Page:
Business News of Monday, 2 March 2015
Source: Graphic Online
The government has secured a $145-million credit facility from the World Bank and the United States Agency for International Development (USAID) to help transform the agricultural sector into a vibrant commercial sector.
The facility is for the implementation of the Ghana Commercial Agricultural Project (GCAP) in the Savanna Accelerated Development Authority (SADA) zone and parts of the Volta, Greater Accra and Eastern regions.
The GCAP is to support farmers in the SADA zone to cultivate maize, rice and soya, while those in the Accra Plains and Eastern and Volta regions will be supported to go into vegetable, fruit, maize and rice production.
To ensure the success of the programme, 10,000 hectares best suited for the development of improved rain-fed agriculture has been identified and developed in the Nasia-Nabogo Valley in the Northern Region for rice production.
The Project Coordinator of GCAP, Mr Alarbi Bortey, made this known at an investor conference on the Nasia-Nabogo rice production in Tamale.
He said the development of improved rain-fed agriculture for rice production in the Nasia-Nabogo Valley also formed part of efforts by the government to make the country rice sufficient and help cut down on rice importation.
He stated that investors who wished to cultivate rice in the Nasia-Nabogo Valley would be supported through a competitive matching grant scheme based on a set of eligibility criteria.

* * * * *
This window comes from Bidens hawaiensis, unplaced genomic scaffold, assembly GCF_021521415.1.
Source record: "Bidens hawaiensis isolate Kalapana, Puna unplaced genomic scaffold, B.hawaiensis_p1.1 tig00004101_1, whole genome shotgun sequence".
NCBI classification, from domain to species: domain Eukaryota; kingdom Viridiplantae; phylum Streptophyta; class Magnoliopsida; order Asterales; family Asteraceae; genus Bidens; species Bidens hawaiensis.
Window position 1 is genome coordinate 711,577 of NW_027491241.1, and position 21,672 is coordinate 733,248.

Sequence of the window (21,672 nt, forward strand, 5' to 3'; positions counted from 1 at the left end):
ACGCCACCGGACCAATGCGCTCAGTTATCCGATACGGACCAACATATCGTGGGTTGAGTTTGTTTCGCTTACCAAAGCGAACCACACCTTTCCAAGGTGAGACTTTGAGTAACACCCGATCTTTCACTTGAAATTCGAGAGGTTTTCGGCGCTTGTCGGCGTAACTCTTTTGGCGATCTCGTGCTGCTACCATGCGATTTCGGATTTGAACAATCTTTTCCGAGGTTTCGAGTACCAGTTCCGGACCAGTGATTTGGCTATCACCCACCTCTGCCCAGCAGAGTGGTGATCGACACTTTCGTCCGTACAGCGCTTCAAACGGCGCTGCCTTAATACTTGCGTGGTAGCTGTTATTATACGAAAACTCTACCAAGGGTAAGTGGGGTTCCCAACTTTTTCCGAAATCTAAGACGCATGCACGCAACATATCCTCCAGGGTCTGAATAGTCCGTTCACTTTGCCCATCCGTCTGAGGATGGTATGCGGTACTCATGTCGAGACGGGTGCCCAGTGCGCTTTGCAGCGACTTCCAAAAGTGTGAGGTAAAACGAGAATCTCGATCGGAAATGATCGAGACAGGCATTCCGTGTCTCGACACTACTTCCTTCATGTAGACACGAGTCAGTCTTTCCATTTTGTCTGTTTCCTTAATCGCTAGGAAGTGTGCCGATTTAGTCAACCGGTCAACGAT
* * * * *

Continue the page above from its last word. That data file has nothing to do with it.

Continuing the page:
He said the project would provide 80 per cent of the funding through the matching grant, while the investor was required to provide 20 per cent.
The project, he said, would also support investors with the construction of water retention structures to ensure availability of water throughout the cropping season and added that investors would be required to integrate smallholder farmers into the input, output and farm equipment services in a continual basis for at least five years.
Mr Bortey said the land for the project was devoid of litigation, as it was acquired from the rightful landowners and traditional authorities in the area.
He said the overall objective of the project, which is under the auspices of the Ministry of Food and Agriculture (MoFA), was to help remove binding constraints to commercial agriculture in the country, with special focus on rice, maize and soya.
In an address read on his behalf, the Northern Regional Minister, Alhaji Mohammed Muniru Limuna, said Ghana spent more than $450 million annually on rice importation to meet local demand.
He said it was the expectation of the government that by the end of the project, the country would realise an increase in rice production that would enable Ghana to further cut back on rice importation.